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The cost of the American dream explored in At Any Price

by Mark Burger

With his latest film At Any Price , acclaimed filmmaker and Winston-Salem native Ramin Bahrani has made his most starstudded film — and also his most conventional. This observation of the American Dream and the ways and means to maintain it, whether ethical or not, strives to be a profound meditation on contemporary morality.

The film doesn’t quite achieve that goal, and it takes a bit of time to find its pace and its place, yet there are observant and insightful moments that stand out. This is a film that, at the very least, makes a  laudable attempt. It’s about something.

Set in the heartland of America (and filmed in Illinois), the film follows the parallel storylines of Henry Whipple (Dennis Quaid), who sells seed to the local farmers, and his younger son Dean ( an earnestly surly Zac Efron), who is determined to make his own mark as a racing driver. As fathers and sons are wont to do, Henry and Dean clash repeatedly — each trying to overlook the obvious truth that they’re very much alike.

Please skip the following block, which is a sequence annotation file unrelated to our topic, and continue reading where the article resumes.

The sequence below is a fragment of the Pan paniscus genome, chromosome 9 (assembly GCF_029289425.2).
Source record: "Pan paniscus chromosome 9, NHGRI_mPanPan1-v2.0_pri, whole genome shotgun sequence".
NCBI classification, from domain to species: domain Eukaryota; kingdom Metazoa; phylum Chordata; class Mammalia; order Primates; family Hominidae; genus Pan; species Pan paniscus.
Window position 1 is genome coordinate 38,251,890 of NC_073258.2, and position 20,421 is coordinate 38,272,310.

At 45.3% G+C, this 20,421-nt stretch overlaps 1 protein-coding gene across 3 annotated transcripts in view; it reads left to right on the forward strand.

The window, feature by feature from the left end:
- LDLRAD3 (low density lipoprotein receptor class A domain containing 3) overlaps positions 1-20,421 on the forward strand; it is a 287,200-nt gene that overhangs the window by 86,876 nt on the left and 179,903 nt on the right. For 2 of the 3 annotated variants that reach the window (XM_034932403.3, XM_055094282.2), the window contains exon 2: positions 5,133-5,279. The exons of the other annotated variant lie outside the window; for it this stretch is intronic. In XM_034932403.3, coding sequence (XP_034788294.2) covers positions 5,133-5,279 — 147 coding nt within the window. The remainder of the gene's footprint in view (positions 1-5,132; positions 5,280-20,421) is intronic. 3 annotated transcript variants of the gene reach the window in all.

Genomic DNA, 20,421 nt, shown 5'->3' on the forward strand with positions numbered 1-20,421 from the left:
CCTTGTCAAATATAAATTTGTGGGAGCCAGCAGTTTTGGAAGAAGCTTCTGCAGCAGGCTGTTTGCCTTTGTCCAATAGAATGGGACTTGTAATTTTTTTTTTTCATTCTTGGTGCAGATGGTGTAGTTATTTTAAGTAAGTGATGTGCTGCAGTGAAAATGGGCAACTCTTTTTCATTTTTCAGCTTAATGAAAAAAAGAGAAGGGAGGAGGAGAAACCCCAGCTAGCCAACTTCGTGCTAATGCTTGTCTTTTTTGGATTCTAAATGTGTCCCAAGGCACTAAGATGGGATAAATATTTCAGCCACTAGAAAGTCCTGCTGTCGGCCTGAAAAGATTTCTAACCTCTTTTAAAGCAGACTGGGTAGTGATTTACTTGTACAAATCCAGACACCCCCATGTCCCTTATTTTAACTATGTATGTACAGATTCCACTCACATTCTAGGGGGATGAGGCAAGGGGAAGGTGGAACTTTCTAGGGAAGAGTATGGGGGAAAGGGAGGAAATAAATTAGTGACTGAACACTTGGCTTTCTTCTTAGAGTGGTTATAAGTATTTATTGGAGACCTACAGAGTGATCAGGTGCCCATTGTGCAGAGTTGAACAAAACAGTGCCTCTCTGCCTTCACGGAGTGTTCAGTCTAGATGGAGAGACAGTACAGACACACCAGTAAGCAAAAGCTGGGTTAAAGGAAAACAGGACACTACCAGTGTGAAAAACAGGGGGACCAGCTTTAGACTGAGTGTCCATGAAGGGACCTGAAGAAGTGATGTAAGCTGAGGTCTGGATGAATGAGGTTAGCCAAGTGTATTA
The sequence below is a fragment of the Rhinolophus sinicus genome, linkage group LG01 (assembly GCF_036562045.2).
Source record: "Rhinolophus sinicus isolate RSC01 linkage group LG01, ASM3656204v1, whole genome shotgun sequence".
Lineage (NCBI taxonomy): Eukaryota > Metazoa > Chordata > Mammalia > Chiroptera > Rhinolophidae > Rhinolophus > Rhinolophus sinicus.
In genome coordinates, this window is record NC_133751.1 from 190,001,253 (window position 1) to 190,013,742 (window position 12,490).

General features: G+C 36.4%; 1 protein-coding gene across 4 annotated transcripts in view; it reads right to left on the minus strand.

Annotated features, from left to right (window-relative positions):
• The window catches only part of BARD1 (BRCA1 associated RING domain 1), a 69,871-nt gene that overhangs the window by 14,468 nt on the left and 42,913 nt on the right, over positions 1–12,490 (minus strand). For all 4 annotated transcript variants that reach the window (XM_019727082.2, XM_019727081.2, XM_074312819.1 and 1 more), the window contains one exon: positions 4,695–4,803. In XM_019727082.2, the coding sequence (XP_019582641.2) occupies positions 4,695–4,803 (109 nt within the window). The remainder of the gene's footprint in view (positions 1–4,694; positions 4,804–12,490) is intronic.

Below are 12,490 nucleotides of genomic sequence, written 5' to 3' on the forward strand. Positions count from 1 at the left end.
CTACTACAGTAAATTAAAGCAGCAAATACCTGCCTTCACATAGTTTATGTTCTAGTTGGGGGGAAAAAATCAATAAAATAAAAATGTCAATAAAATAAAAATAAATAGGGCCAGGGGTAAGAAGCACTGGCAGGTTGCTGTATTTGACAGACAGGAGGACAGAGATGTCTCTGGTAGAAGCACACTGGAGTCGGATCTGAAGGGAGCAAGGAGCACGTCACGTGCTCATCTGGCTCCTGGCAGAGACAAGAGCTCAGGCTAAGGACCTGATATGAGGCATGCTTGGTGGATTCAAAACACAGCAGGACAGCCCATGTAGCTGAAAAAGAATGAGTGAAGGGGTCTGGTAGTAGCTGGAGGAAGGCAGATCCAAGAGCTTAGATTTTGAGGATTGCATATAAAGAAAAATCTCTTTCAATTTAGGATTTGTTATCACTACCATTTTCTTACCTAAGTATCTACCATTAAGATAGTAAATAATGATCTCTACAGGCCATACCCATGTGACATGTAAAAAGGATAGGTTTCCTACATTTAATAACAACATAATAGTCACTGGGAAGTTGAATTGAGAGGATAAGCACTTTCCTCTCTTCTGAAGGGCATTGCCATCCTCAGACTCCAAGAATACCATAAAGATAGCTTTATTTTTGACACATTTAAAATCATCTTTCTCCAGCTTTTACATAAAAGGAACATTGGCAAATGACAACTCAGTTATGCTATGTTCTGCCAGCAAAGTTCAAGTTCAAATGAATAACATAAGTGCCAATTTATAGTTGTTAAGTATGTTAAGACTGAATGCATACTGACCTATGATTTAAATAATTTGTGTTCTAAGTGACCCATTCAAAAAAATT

There are a lot of characters — sometimes too many for the narrative to comfortably handle, including Heather Graham’s town tart with a heart — but the actors perform with conviction. Quaid brings a high-strung affability to his role as a man whose life and livelihood are simultaneously slipping away. Even he doesn’t seem to believe his own sales pitch anymore. There’s nice work from Kim Dickens (as Henry’s wife, herself dissatisfied — mostly with him), young Maika Monroe, and veterans Clancy Brown and Chelcie Ross.

The disconcerting and ambiguous note that the film ends on is, perhaps, its most effective element.

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